Cuisse de Grenouilles (Frog's Legs) from India. Frog's legs constitute more than 10 percent of India's marine exports and provide a substantial source of foreign exchange. Indians kill an estimated 100 million frogs each year to satisfy foreign palates. Western Europe is a major importer, but frog's legs are also shipped to Canada, Saudi Arabia, the United Arab Emirates, and Japan.
Unfortunately, frogs serve a useful function in the Indian ecosystem. The Indian bullfrog (Rana tigrina) eats its own weight in insect pests every day. Thus, thousands of tons of mosquitoes and other pests are surviving in India that would otherwise be consumed by frogs. This has resulted in a substantially greater local market for insecticides. Two of the most effective and wisely used insecticides for mosquito eradication and crop pest control are Sevin and Temik. Before it was shut down, the Union Carbide plant in Bhopal, India, produced 2,500 tons of these substances each year.1
Work with global models was initiated nearly twenty years ago, in April 1968, when a small group of Western European industrialists and scientists created the Club of Rome. This "invisible college," as it is termed by its members, became a forum for ideas concerning the syndrome of problems facing humankind, or the problematique, as termed by its charismatic first president, Aurelio Peccei.2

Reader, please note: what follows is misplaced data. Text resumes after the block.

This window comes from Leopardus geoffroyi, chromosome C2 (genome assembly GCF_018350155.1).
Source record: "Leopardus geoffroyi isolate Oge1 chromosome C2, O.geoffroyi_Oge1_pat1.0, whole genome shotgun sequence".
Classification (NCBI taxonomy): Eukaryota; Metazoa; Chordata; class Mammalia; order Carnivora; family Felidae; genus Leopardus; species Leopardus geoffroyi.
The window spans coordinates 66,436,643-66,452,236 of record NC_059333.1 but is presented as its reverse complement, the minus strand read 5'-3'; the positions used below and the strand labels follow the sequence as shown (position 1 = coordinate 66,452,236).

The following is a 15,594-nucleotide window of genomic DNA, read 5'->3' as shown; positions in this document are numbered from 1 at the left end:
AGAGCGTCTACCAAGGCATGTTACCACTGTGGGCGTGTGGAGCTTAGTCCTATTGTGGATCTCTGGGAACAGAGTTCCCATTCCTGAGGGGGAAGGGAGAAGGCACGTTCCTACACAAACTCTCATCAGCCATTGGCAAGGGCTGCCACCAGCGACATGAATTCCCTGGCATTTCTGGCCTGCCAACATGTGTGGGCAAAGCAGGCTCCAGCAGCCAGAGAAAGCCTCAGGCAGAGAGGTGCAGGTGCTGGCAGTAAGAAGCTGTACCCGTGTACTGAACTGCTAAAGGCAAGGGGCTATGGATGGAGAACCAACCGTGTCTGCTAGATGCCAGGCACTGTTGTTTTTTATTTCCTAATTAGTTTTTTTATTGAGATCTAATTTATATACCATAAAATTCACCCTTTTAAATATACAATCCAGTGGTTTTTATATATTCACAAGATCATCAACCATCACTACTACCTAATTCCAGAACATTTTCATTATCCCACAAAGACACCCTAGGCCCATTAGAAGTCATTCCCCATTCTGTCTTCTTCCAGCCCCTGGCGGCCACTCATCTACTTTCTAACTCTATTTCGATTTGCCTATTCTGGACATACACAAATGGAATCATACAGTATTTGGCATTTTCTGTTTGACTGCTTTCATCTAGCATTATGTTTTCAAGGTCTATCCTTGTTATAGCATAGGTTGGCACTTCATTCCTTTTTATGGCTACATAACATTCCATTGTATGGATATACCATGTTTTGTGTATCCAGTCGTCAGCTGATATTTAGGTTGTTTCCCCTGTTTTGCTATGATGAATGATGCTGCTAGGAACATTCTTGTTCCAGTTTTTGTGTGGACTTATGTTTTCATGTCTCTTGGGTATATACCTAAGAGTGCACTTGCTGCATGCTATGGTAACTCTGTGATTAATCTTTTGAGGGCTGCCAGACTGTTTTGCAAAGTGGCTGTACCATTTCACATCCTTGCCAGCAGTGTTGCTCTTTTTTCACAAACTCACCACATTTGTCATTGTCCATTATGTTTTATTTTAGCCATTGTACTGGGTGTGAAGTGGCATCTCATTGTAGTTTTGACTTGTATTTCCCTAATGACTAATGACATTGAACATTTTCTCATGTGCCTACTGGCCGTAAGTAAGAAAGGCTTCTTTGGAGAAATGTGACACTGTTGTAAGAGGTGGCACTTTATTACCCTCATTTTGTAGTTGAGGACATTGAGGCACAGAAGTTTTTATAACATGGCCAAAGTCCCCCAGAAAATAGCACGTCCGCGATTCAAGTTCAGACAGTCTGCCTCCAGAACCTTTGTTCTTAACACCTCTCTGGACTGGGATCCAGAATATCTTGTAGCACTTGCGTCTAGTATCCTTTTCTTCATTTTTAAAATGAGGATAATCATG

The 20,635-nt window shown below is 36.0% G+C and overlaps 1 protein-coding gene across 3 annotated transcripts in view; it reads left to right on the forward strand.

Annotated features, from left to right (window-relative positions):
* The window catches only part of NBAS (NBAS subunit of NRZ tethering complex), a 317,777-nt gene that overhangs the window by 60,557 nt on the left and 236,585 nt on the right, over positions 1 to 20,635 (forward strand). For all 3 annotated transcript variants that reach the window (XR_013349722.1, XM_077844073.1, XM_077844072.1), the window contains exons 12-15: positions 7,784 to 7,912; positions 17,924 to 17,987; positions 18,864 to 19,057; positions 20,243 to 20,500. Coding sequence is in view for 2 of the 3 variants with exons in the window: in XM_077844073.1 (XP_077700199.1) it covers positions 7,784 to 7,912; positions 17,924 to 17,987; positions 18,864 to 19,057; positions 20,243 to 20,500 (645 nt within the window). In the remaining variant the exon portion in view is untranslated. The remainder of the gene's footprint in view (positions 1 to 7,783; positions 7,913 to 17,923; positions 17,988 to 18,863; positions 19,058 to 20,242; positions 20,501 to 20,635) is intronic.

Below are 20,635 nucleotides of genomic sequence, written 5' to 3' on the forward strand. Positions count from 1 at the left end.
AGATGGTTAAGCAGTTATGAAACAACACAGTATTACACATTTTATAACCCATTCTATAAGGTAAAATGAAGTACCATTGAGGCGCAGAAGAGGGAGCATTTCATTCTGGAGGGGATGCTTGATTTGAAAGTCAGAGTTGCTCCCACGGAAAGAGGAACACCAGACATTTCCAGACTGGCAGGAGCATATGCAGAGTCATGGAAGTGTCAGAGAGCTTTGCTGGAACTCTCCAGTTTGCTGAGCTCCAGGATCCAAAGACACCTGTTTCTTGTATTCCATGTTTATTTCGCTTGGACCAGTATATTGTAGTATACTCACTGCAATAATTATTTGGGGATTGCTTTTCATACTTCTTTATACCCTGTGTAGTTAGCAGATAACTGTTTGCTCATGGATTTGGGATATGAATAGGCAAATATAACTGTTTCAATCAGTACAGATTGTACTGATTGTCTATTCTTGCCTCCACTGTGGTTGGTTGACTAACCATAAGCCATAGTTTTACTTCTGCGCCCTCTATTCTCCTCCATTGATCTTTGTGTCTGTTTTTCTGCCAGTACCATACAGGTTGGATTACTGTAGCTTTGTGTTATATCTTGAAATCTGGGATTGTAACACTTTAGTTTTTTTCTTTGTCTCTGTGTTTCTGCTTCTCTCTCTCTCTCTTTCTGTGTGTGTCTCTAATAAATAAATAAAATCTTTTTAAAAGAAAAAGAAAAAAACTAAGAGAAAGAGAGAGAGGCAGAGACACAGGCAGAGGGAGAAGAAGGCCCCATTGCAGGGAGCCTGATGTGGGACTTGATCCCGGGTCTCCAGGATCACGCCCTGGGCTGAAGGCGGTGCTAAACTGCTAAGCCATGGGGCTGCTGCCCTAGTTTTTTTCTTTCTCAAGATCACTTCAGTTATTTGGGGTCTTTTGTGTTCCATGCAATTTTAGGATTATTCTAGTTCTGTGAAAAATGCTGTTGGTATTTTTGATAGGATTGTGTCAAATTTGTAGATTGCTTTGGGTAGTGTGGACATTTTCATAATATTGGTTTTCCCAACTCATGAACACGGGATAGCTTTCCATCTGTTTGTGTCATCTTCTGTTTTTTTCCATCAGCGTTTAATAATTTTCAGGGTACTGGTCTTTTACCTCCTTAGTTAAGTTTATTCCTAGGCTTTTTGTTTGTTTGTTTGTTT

The syndrome of problems had a common cause: the unrecognized, unplanned, and unanticipated consequences of global interdependence. Population growth, economic expansion, and technological innovation had, within a few decades, transformed our world into one, tightly coupled system. In this system, problems were interrelated; apparent solutions to one problem aggravated or interfered with others. Addressing the problematique would require a global perspective and radically new analytical, planning, and decision-making tools that incorporated a planetary view. Global computer simulation models were chosen as the tools that incorporated a planetary view. Global computer simulation models were chosen as the tools that could meet this requirement.
Thirteen major global models were developed during the period from 1970 through 1984. They were build in many parts of the world, and for varied purposes. They differed in level of aggression, methodology, key variables, time horizon, and output. The smallest model treated the world as a single, aggregated unit. The largest disaggregated the world into more than one hundred nations.